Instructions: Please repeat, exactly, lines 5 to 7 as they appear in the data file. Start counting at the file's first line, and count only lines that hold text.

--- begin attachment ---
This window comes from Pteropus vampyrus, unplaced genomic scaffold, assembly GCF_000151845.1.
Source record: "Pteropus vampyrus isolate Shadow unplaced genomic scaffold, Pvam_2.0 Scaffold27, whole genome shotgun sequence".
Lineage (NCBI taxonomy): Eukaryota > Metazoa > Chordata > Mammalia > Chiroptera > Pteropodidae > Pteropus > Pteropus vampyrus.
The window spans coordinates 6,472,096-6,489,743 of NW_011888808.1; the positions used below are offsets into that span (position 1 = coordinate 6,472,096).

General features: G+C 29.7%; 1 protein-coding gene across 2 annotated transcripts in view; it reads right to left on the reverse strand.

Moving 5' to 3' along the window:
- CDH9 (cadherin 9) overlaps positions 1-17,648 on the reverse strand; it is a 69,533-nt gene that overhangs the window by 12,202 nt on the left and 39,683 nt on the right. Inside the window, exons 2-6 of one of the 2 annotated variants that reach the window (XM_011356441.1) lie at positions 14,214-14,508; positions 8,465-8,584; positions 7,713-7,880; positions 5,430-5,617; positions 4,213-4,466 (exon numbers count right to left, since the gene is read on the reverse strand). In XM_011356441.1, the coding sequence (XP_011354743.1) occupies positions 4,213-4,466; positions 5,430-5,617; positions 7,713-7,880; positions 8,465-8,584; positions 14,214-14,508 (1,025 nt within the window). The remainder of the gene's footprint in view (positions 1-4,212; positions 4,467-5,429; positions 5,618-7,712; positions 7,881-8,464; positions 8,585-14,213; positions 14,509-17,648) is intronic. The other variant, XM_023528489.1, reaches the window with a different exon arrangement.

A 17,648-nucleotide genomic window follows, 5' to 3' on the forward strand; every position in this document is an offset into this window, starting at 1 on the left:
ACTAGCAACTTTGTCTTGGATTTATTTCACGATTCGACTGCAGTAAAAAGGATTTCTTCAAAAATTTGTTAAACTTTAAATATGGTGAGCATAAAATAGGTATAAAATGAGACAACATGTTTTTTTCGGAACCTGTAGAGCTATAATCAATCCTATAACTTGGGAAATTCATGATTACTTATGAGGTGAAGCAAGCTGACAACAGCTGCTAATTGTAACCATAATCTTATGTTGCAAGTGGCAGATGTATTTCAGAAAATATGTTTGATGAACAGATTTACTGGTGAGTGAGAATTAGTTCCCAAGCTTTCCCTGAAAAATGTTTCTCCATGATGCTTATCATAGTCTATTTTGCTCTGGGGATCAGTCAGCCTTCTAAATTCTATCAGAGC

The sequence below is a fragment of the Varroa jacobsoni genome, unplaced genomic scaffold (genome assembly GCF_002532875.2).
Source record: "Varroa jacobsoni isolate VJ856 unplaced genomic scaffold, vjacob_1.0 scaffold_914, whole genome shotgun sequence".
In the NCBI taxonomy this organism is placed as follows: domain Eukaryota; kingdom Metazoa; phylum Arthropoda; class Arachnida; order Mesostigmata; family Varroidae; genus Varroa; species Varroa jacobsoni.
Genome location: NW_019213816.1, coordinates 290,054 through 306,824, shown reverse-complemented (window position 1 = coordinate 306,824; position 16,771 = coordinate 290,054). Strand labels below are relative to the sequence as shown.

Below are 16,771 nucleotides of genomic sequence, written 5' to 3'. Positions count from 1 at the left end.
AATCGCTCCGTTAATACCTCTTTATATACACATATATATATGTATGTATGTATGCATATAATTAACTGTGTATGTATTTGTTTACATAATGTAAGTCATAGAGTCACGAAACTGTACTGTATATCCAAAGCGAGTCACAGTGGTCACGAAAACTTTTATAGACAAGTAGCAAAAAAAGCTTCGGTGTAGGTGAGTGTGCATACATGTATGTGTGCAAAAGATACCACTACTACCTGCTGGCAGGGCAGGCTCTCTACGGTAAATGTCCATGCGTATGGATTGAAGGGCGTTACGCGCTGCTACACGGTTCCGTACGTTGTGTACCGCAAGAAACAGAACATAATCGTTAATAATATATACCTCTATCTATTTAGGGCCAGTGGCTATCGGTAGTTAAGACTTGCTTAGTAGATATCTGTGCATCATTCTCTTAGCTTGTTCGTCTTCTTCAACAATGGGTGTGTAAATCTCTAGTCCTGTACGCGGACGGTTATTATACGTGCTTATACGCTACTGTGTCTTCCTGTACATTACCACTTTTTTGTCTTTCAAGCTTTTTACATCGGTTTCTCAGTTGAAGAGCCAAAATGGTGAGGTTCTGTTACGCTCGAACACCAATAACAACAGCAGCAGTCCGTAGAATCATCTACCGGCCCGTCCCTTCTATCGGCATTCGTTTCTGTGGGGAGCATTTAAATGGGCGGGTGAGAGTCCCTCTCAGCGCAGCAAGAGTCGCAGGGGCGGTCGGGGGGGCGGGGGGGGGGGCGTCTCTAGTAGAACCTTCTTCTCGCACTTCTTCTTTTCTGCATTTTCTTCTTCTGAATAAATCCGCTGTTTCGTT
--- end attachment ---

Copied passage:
General features: G+C 29.7%; 1 protein-coding gene across 2 annotated transcripts in view; it reads right to left on the reverse strand.

Moving 5' to 3' along the window:
- CDH9 (cadherin 9) overlaps positions 1-17,648 on the reverse strand; it is a 69,533-nt gene that overhangs the window by 12,202 nt on the left and 39,683 nt on the right. Inside the window, exons 2-6 of one of the 2 annotated variants that reach the window (XM_011356441.1) lie at positions 14,214-14,508; positions 8,465-8,584; positions 7,713-7,880; positions 5,430-5,617; positions 4,213-4,466 (exon numbers count right to left, since the gene is read on the reverse strand). In XM_011356441.1, the coding sequence (XP_011354743.1) occupies positions 4,213-4,466; positions 5,430-5,617; positions 7,713-7,880; positions 8,465-8,584; positions 14,214-14,508 (1,025 nt within the window). The remainder of the gene's footprint in view (positions 1-4,212; positions 4,467-5,429; positions 5,618-7,712; positions 7,881-8,464; positions 8,585-14,213; positions 14,509-17,648) is intronic. The other variant, XM_023528489.1, reaches the window with a different exon arrangement.